The second-quarter results season had an apt backdrop: the oil price scraping around at six-month lows as Europe’s big oil companies reported on their attempts to come to terms with the previous 12 months.
And, to add insult to injury, Opec’s secretariat and the Russian energy ministry held one of their all-talk-no-action meetings in Moscow that did nothing but confirm that in today’s oil market, what you see is what you get. The finance directors tasked with slash-and-burn on jobs, spending and projects will take no succour from Opec’s deadpan statement that “price volatility and the general supply in the oil market… has been less conducive for market stability”.
And Europe’s big players are girding themselves – Shell for a “prolonged downturn”; BP for “a period of lower prices”. No mention of how prolonged this period will be because no-one knows. So while BP, Shell, Repsol, Eni and Total, along with Norway’s Statoil, are not quite preparing for the worst, they are girding themselves for some pretty rough times.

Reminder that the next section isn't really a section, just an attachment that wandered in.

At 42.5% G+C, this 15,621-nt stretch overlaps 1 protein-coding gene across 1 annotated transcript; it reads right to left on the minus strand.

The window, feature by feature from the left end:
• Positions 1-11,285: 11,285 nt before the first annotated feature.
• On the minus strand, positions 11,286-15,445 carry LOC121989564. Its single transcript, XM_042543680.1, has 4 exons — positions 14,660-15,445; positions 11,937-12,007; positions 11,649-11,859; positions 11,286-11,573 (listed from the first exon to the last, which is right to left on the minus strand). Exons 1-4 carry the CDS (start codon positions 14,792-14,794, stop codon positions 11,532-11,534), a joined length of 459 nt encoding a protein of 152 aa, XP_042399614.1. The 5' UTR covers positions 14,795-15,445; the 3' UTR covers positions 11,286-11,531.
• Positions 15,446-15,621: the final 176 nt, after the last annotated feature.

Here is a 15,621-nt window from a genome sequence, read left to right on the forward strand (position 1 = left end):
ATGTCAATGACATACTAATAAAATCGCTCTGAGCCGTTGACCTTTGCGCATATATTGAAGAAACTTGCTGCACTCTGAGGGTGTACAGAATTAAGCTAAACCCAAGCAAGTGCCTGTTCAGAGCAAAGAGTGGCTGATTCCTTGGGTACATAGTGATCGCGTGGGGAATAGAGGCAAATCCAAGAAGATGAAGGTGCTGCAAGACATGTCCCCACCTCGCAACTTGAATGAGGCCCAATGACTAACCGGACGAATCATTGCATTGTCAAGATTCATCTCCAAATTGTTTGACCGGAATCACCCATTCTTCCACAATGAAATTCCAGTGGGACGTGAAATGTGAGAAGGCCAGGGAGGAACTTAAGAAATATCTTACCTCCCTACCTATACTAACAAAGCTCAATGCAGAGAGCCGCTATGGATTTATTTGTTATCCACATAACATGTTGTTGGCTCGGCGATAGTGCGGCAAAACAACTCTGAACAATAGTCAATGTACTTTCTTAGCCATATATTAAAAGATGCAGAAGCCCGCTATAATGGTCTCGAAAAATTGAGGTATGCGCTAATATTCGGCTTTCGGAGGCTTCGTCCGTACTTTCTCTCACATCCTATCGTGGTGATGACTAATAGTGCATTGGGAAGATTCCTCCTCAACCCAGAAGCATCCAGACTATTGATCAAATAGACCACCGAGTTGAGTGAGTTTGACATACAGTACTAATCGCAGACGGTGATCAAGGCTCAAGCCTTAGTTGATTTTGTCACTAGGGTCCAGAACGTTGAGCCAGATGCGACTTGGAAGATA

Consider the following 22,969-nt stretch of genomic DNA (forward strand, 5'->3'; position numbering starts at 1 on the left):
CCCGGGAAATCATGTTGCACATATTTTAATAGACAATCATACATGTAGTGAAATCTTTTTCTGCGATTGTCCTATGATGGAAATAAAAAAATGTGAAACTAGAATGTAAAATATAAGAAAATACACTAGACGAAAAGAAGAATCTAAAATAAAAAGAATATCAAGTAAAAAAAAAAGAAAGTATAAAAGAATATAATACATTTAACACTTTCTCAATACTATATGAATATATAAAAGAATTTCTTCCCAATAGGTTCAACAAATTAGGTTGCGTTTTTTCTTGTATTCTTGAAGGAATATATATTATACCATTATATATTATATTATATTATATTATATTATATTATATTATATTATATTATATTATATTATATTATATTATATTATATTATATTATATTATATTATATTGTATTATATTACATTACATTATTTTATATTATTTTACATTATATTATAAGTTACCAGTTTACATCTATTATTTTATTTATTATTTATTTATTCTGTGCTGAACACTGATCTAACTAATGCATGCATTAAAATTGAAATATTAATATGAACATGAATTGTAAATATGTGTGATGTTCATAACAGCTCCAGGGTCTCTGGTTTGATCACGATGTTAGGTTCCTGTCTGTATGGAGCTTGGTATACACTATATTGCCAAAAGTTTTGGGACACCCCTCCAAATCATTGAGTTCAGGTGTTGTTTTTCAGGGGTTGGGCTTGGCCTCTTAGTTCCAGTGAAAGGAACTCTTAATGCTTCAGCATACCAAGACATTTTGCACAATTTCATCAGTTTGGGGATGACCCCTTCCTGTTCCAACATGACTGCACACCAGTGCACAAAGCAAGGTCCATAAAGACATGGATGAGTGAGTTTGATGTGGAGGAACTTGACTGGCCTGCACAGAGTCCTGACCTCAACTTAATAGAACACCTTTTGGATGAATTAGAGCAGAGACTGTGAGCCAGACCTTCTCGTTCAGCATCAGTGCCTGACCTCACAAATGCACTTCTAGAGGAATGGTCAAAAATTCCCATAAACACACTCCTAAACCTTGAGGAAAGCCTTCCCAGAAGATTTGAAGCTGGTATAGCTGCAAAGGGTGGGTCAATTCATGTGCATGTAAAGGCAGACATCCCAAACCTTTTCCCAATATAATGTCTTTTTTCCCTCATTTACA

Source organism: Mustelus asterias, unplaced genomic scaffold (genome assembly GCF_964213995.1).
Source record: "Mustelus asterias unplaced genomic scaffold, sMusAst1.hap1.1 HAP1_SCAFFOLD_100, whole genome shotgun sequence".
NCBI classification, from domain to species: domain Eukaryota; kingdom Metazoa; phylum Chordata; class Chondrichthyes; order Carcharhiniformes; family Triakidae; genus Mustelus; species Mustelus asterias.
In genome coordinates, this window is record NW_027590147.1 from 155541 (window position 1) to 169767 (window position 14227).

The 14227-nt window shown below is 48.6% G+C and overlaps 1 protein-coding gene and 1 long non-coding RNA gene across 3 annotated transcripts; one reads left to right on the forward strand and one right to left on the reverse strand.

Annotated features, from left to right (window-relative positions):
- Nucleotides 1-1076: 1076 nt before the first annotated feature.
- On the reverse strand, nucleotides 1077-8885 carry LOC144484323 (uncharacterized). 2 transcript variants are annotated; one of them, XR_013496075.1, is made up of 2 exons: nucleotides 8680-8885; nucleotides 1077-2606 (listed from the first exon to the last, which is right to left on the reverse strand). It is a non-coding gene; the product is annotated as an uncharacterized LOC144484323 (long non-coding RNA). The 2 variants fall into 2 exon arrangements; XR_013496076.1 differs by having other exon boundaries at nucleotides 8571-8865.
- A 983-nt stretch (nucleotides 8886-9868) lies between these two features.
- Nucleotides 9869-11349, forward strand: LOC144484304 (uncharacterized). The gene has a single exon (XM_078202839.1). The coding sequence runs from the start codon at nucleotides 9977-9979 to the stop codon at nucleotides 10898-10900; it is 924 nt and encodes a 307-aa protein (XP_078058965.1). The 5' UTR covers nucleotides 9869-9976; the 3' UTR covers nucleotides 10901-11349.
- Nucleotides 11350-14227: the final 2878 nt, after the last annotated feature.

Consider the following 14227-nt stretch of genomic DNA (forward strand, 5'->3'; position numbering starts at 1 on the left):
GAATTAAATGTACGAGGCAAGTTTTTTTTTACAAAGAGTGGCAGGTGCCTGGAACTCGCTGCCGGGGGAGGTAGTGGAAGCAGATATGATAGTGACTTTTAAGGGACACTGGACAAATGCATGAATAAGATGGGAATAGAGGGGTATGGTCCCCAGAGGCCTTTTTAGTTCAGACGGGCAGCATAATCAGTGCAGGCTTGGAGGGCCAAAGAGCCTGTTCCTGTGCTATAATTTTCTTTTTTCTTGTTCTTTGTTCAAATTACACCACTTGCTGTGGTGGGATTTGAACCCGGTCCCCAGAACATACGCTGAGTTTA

Capital expenditure (capex) is taking a hit across the board, and this will do little for future organic production growth – a metric that is already underwhelming. Shell particularly, which suffered a confluence of outages that pushed its output down 11pc. Not what’s needed when the price is low. But BG today said its output was at a record in the quarter, which goes some way toward justifying Shell’s eye-catching purchase price and may remind one or two boards that it is possible to buy increased production.
Otherwise, it is a massive struggle to adjust to what has happened since the oil price peaked a year ago, for explorers, producers and service companies alike. How hard this adjustment has been will become clearer the longer this new price environment continues — by the time this year is out, and should all the price forecasts be correct, there will be an opportunity to compare before and after on a more like-for-like basis. Then may be the time for M&A moves to be made.
And by that time, the costs of renewing business in Iran should be clearer. The long-delayed and often-cancelled roadshow for the new Iranian contract is due in December, just days before sanctions against the country could begin to be lifted. Europe’s big five will likely have a head-start on their US counterparts, and this could be a salve for falling production and constrained finances.
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